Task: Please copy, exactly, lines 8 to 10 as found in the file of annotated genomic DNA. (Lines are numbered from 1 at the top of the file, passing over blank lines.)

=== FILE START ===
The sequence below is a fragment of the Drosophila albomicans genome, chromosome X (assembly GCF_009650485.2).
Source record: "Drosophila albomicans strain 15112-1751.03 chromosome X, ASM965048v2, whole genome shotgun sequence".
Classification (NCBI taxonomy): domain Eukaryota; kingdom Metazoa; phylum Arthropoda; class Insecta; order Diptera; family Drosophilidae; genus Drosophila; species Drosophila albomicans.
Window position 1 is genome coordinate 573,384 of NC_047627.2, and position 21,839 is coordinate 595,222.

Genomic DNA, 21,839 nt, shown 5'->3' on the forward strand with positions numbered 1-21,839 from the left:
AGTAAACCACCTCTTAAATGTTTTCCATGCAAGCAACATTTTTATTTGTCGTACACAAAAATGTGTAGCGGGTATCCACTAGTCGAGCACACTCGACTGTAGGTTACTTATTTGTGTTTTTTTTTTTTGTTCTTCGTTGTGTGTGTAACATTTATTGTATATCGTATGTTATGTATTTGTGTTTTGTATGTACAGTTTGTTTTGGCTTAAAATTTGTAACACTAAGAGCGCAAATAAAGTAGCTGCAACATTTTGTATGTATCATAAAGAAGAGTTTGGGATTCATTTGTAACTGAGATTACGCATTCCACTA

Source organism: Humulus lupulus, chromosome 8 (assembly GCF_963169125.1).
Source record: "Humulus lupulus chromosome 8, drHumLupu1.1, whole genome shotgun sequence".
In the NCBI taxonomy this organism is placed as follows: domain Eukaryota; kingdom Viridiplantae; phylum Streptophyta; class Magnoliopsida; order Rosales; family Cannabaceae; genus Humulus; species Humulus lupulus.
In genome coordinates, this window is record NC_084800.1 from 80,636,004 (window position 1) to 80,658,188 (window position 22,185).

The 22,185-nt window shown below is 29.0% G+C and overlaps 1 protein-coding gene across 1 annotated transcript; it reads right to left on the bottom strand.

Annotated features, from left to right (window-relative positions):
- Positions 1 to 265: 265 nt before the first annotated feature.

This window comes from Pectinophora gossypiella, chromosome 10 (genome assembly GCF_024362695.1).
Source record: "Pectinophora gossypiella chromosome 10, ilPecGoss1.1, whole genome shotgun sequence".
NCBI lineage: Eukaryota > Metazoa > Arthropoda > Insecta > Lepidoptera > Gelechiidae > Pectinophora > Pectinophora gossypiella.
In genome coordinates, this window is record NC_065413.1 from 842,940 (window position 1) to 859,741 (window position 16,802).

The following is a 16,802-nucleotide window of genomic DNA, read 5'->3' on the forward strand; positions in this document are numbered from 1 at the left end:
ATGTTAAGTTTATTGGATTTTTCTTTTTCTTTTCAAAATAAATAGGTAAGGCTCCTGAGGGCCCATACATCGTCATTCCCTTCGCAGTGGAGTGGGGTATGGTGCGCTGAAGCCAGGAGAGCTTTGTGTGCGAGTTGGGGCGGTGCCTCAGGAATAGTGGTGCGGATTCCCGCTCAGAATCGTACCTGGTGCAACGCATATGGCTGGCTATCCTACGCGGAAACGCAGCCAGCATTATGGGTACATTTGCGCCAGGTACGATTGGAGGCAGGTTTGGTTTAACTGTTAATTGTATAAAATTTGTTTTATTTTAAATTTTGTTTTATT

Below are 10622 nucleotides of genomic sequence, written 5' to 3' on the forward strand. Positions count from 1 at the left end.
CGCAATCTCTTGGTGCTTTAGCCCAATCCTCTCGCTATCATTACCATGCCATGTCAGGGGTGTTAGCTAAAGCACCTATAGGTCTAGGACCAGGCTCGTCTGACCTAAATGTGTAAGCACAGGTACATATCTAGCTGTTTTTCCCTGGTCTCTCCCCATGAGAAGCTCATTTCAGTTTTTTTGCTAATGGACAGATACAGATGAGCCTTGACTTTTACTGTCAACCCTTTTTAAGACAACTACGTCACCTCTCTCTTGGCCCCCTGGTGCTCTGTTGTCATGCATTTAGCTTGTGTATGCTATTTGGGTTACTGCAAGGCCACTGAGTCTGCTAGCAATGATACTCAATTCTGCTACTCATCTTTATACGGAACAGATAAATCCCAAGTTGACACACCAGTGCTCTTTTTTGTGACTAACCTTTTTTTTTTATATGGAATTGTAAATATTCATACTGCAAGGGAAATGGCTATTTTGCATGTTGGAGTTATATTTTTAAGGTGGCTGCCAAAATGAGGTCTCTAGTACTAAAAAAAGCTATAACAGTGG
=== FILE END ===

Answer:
Source record: "Humulus lupulus chromosome 8, drHumLupu1.1, whole genome shotgun sequence".
In the NCBI taxonomy this organism is placed as follows: domain Eukaryota; kingdom Viridiplantae; phylum Streptophyta; class Magnoliopsida; order Rosales; family Cannabaceae; genus Humulus; species Humulus lupulus.
In genome coordinates, this window is record NC_084800.1 from 80,636,004 (window position 1) to 80,658,188 (window position 22,185).